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My local church is on a journey though the book of Proverbs—a chapter a day for 31 days. Each day I receive an email from my pastor that offers thoughts and insights into that day’s readings. It has been an interesting and excellent exercise in spiritual discipline.

As I wander through this wisdom literature, I occasionally stop and notice how wonderfully God provides a window into his heart and mind. While I know that none of us will ever understand God fully, it is delightful to catch glimpses of God’s desire for our lives.

I am struck by how often Proverbs makes reference to our words. “The tongue of the righteous is choice silver. . . . The lips of the righteous nourish many” (Prov. 10:20-21).

We all acknowledge the power of words in our daily lives. Words can raise our spirits or cut deeper than a knife. Words, once spoken, cannot be withdrawn. Sometimes they leave an indelible mark.

Words can build trust, but words misspoken can destroy trust in a heartbeat; the resulting damage can take a lifetime to repair.

Proverbs reminds us that the right words spoken at the right time are precious. As I reflect on words that have had the most impact on my life, I note that two of the richest words in the world are “thank you.” As a child, my parents insisted that I express thanks whenever appropriate. Even today I often hear my mother’s voice: “What do you say?”

This month’s Church at Work pages include stories about volunteers—women and men who give selflessly of their time, talents, and resources to advance the kingdom of God. Their work is done not out of selfish ambition but out of a deep love for Christ and his church. Rather than hording the resources God provides, they happily use those gifts by giving to others.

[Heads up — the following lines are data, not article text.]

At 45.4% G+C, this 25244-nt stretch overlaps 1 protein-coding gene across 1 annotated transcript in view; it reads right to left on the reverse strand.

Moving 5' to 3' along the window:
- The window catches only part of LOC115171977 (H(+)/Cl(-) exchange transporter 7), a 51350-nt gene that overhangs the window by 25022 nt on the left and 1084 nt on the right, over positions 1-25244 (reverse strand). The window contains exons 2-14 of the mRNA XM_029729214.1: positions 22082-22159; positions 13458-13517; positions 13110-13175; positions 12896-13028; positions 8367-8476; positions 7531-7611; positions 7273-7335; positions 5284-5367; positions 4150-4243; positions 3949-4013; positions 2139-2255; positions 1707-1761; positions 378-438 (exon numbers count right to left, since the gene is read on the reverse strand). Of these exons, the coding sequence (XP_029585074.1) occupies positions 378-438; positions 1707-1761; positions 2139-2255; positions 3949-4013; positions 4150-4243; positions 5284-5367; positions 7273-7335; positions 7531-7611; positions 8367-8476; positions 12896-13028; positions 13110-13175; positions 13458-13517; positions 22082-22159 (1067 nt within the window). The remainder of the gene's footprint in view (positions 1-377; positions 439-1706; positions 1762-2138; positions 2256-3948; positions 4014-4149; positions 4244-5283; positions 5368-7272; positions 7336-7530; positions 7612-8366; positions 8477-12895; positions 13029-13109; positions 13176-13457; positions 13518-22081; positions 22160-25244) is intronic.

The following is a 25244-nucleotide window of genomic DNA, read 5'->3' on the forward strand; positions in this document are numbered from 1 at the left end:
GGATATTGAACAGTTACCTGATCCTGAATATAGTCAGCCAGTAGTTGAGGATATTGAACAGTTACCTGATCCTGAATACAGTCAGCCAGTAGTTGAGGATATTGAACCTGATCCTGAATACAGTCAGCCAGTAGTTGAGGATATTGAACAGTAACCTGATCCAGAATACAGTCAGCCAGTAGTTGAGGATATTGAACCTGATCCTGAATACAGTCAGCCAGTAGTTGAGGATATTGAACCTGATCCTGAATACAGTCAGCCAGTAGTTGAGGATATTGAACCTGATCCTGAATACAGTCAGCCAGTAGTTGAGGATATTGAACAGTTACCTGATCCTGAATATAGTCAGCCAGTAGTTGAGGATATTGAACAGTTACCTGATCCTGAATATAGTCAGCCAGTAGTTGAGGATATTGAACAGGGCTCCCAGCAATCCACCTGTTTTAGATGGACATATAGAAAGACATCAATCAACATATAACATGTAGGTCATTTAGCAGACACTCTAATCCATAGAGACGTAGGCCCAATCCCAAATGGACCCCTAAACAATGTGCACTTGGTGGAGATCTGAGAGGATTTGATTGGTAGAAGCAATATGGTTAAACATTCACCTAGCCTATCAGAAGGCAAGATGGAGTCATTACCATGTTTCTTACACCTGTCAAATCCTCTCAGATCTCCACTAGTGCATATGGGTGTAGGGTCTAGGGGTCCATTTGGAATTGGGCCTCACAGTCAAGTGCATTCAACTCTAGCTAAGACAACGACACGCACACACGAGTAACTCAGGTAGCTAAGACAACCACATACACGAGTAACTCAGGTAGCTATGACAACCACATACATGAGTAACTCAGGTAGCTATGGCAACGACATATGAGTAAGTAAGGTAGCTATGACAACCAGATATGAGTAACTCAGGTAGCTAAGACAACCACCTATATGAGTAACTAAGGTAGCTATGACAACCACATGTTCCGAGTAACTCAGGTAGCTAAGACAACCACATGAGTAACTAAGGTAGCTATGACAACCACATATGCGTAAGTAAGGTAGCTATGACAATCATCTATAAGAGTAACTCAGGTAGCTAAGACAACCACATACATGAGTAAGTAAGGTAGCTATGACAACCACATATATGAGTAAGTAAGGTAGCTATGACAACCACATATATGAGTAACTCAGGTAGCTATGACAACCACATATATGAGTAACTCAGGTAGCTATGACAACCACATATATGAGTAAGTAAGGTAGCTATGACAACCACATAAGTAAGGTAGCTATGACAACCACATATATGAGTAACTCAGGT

To these folks, I want to say thank you! Thank you for your service. Thank you for your unselfish attitudes. Thank you for what you do for God’s church and kingdom.

As we celebrate these diligent servants, we are reminded that they are not alone. The church is filled with a multitude of volunteers. Those who give freely of their time and energy form the backbone of the church. Without them, the church would cease to exist.

I have the opportunity to visit many churches, and I have observed that vibrant, healthy churches are filled with volunteers. These churches are not relying on paid staff to do the work; they are staffed by volunteers who keep the ministries and programs alive and well. People in those churches are actively engaged in outreach, congregational care, discipleship, and prayer. They respect and support their leaders, but they do not expect them to do most of the work of ministry.

These churches reflect the beautiful image of the body of Christ described by Paul in Romans 12. Together, all the different members form one body. But this only happens when all the members of the body are using the gifts that God has provided.

You might think that your work in Christ’s body is unimportant or inconsequential, but it is not. Paul himself acknowledged the importance of all the gifts when he reminded us that “those parts of the body that seem to be weaker are indispensable, and the parts that we think are less honorable we treat with special honor” (1 Cor. 12:22-23).

So today, I want to thank all those who serve as volunteers in Christ’s church. May God bless you and your ministry. May he fill you with his grace and give you strength to continue your mission. May you know and feel his presence in your life.

And again, thank you.

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